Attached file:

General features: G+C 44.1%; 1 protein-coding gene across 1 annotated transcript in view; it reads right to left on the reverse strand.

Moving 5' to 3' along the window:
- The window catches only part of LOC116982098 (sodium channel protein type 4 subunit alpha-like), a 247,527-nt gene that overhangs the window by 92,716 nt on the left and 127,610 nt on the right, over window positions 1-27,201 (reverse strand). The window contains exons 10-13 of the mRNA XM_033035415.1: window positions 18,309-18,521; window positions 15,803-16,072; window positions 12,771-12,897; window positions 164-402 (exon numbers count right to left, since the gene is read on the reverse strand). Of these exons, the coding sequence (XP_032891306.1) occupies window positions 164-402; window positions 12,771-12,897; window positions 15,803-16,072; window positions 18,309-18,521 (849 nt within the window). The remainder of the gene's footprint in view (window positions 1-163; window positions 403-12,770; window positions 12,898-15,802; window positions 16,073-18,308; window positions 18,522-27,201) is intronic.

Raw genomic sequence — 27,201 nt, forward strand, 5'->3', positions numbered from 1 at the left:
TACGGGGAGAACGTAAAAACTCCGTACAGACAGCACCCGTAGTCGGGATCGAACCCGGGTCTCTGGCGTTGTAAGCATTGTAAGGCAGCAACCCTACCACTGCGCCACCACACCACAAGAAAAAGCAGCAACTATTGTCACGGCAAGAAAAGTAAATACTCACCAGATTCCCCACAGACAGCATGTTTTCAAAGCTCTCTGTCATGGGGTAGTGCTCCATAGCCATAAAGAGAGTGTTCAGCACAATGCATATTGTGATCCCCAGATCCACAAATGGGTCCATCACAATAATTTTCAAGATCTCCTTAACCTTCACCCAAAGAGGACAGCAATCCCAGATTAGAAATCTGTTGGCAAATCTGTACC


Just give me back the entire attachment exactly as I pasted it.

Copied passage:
General features: G+C 44.1%; 1 protein-coding gene across 1 annotated transcript in view; it reads right to left on the reverse strand.

Moving 5' to 3' along the window:
- The window catches only part of LOC116982098 (sodium channel protein type 4 subunit alpha-like), a 247,527-nt gene that overhangs the window by 92,716 nt on the left and 127,610 nt on the right, over window positions 1-27,201 (reverse strand). The window contains exons 10-13 of the mRNA XM_033035415.1: window positions 18,309-18,521; window positions 15,803-16,072; window positions 12,771-12,897; window positions 164-402 (exon numbers count right to left, since the gene is read on the reverse strand). Of these exons, the coding sequence (XP_032891306.1) occupies window positions 164-402; window positions 12,771-12,897; window positions 15,803-16,072; window positions 18,309-18,521 (849 nt within the window). The remainder of the gene's footprint in view (window positions 1-163; window positions 403-12,770; window positions 12,898-15,802; window positions 16,073-18,308; window positions 18,522-27,201) is intronic.

Raw genomic sequence — 27,201 nt, forward strand, 5'->3', positions numbered from 1 at the left:
TACGGGGAGAACGTAAAAACTCCGTACAGACAGCACCCGTAGTCGGGATCGAACCCGGGTCTCTGGCGTTGTAAGCATTGTAAGGCAGCAACCCTACCACTGCGCCACCACACCACAAGAAAAAGCAGCAACTATTGTCACGGCAAGAAAAGTAAATACTCACCAGATTCCCCACAGACAGCATGTTTTCAAAGCTCTCTGTCATGGGGTAGTGCTCCATAGCCATAAAGAGAGTGTTCAGCACAATGCATATTGTGATCCCCAGATCCACAAATGGGTCCATCACAATAATTTTCAAGATCTCCTTAACCTTCACCCAAAGAGGACAGCAATCCCAGATTAGAAATCTGTTGGCAAATCTGTACC